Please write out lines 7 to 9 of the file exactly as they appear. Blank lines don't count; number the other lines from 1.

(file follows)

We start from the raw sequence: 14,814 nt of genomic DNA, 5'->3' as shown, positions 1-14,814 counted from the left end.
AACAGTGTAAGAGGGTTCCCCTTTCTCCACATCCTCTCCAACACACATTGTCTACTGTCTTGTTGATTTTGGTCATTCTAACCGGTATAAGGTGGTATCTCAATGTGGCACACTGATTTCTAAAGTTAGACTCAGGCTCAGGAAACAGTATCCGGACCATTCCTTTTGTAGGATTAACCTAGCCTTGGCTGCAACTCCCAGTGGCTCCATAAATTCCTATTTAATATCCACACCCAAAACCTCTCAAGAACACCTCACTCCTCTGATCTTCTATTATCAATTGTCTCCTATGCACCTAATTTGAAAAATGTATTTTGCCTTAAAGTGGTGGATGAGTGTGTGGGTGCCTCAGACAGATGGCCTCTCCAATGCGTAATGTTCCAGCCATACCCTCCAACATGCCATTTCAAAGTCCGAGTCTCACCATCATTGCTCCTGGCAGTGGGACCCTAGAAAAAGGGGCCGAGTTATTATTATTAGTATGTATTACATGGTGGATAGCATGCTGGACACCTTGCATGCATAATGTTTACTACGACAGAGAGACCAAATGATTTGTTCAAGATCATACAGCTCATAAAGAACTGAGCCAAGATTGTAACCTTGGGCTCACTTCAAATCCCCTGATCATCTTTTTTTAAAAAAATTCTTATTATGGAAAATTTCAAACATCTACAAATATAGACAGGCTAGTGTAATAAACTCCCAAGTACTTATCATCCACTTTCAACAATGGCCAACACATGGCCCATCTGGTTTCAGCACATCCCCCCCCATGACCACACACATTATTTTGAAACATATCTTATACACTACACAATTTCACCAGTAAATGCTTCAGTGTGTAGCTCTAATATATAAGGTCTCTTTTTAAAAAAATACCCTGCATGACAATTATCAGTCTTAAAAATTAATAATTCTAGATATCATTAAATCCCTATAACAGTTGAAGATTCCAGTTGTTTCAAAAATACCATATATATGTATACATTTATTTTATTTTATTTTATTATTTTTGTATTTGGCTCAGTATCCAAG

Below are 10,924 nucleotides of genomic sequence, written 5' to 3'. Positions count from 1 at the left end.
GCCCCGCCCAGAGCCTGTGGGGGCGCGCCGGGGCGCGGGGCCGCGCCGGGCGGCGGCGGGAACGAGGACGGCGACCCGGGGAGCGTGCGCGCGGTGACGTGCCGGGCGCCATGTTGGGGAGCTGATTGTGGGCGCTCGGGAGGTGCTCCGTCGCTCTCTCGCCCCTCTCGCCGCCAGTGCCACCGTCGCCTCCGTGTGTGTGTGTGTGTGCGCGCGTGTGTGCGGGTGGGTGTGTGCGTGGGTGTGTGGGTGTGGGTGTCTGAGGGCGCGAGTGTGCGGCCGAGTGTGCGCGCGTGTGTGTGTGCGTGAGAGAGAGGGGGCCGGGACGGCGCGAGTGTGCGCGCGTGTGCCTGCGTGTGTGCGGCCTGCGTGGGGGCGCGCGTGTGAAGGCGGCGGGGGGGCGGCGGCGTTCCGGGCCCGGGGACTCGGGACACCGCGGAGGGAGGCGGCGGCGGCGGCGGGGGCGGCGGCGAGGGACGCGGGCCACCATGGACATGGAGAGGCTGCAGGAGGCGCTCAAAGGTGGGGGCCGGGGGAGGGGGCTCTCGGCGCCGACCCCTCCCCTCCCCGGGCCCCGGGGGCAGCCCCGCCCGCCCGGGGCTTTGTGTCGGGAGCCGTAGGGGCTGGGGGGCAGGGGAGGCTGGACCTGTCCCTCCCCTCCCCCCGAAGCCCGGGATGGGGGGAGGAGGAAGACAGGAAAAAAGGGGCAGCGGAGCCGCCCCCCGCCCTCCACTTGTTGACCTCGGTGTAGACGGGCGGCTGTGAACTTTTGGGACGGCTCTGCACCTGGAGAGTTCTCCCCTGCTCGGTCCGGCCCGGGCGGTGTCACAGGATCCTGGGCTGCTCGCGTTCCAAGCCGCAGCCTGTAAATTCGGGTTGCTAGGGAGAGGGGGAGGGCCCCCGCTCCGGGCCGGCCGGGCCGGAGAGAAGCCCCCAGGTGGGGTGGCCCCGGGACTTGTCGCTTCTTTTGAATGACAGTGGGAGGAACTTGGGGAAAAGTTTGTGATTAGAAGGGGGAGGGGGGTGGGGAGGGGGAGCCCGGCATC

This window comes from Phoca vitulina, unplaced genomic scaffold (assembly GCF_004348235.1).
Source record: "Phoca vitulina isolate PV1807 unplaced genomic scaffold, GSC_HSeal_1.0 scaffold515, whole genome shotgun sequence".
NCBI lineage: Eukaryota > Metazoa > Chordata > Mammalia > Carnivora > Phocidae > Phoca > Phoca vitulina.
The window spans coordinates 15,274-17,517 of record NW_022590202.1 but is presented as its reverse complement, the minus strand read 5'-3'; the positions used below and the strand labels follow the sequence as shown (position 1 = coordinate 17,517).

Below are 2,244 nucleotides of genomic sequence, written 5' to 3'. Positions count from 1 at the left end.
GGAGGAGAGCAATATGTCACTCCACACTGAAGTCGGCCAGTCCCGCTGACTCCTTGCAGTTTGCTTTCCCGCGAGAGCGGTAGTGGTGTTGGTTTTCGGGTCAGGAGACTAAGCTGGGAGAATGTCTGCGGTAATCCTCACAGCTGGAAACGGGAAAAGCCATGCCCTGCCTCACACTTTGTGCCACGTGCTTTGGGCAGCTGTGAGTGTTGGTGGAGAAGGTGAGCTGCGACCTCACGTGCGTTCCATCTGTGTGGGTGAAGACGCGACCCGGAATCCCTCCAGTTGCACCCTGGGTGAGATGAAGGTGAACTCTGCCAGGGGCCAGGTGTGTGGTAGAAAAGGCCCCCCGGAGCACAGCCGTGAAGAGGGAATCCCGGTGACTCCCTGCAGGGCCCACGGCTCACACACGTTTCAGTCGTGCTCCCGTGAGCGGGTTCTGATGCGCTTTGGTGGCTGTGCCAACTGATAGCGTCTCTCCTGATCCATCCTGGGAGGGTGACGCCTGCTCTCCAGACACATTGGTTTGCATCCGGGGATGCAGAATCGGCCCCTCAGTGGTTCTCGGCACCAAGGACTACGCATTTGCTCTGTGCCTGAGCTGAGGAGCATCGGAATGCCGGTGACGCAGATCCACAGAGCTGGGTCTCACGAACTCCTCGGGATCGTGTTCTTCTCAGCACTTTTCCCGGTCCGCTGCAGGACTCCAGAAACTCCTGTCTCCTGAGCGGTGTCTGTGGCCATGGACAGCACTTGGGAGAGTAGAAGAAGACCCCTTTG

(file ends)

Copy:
NCBI lineage: Eukaryota > Metazoa > Chordata > Mammalia > Carnivora > Phocidae > Phoca > Phoca vitulina.
The window spans coordinates 15,274-17,517 of record NW_022590202.1 but is presented as its reverse complement, the minus strand read 5'-3'; the positions used below and the strand labels follow the sequence as shown (position 1 = coordinate 17,517).

Below are 2,244 nucleotides of genomic sequence, written 5' to 3'. Positions count from 1 at the left end.